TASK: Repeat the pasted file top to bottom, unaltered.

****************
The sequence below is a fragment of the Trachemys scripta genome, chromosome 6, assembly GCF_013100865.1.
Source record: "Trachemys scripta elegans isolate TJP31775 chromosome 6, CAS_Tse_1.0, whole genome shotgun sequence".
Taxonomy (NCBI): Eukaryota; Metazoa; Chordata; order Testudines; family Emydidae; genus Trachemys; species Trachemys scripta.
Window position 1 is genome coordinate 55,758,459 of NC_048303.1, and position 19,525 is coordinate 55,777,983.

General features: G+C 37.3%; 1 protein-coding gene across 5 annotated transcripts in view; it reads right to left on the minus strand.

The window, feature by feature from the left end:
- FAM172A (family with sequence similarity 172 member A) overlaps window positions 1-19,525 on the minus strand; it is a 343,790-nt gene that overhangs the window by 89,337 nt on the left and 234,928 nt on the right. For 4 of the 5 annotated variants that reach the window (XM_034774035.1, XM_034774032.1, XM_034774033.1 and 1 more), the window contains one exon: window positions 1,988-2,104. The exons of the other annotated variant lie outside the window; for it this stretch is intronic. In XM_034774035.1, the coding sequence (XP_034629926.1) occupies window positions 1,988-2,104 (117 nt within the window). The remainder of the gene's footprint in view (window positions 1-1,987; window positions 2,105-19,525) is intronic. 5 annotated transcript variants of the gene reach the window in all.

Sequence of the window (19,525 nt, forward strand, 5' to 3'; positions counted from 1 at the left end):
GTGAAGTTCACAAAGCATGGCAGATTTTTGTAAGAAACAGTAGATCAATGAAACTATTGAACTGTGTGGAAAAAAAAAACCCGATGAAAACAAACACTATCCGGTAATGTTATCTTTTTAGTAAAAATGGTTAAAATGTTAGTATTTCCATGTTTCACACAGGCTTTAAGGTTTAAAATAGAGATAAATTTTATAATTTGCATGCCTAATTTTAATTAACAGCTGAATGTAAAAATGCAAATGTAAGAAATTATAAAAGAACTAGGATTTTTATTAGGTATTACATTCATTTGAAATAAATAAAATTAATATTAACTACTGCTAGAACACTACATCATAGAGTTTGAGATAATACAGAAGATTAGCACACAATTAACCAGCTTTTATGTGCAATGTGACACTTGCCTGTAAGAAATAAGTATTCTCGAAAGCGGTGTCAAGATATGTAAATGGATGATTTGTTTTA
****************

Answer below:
The sequence below is a fragment of the Trachemys scripta genome, chromosome 6, assembly GCF_013100865.1.
Source record: "Trachemys scripta elegans isolate TJP31775 chromosome 6, CAS_Tse_1.0, whole genome shotgun sequence".
Taxonomy (NCBI): Eukaryota; Metazoa; Chordata; order Testudines; family Emydidae; genus Trachemys; species Trachemys scripta.
Window position 1 is genome coordinate 55,758,459 of NC_048303.1, and position 19,525 is coordinate 55,777,983.

General features: G+C 37.3%; 1 protein-coding gene across 5 annotated transcripts in view; it reads right to left on the minus strand.

The window, feature by feature from the left end:
- FAM172A (family with sequence similarity 172 member A) overlaps window positions 1-19,525 on the minus strand; it is a 343,790-nt gene that overhangs the window by 89,337 nt on the left and 234,928 nt on the right. For 4 of the 5 annotated variants that reach the window (XM_034774035.1, XM_034774032.1, XM_034774033.1 and 1 more), the window contains one exon: window positions 1,988-2,104. The exons of the other annotated variant lie outside the window; for it this stretch is intronic. In XM_034774035.1, the coding sequence (XP_034629926.1) occupies window positions 1,988-2,104 (117 nt within the window). The remainder of the gene's footprint in view (window positions 1-1,987; window positions 2,105-19,525) is intronic. 5 annotated transcript variants of the gene reach the window in all.

Sequence of the window (19,525 nt, forward strand, 5' to 3'; positions counted from 1 at the left end):
GTGAAGTTCACAAAGCATGGCAGATTTTTGTAAGAAACAGTAGATCAATGAAACTATTGAACTGTGTGGAAAAAAAAAACCCGATGAAAACAAACACTATCCGGTAATGTTATCTTTTTAGTAAAAATGGTTAAAATGTTAGTATTTCCATGTTTCACACAGGCTTTAAGGTTTAAAATAGAGATAAATTTTATAATTTGCATGCCTAATTTTAATTAACAGCTGAATGTAAAAATGCAAATGTAAGAAATTATAAAAGAACTAGGATTTTTATTAGGTATTACATTCATTTGAAATAAATAAAATTAATATTAACTACTGCTAGAACACTACATCATAGAGTTTGAGATAATACAGAAGATTAGCACACAATTAACCAGCTTTTATGTGCAATGTGACACTTGCCTGTAAGAAATAAGTATTCTCGAAAGCGGTGTCAAGATATGTAAATGGATGATTTGTTTTA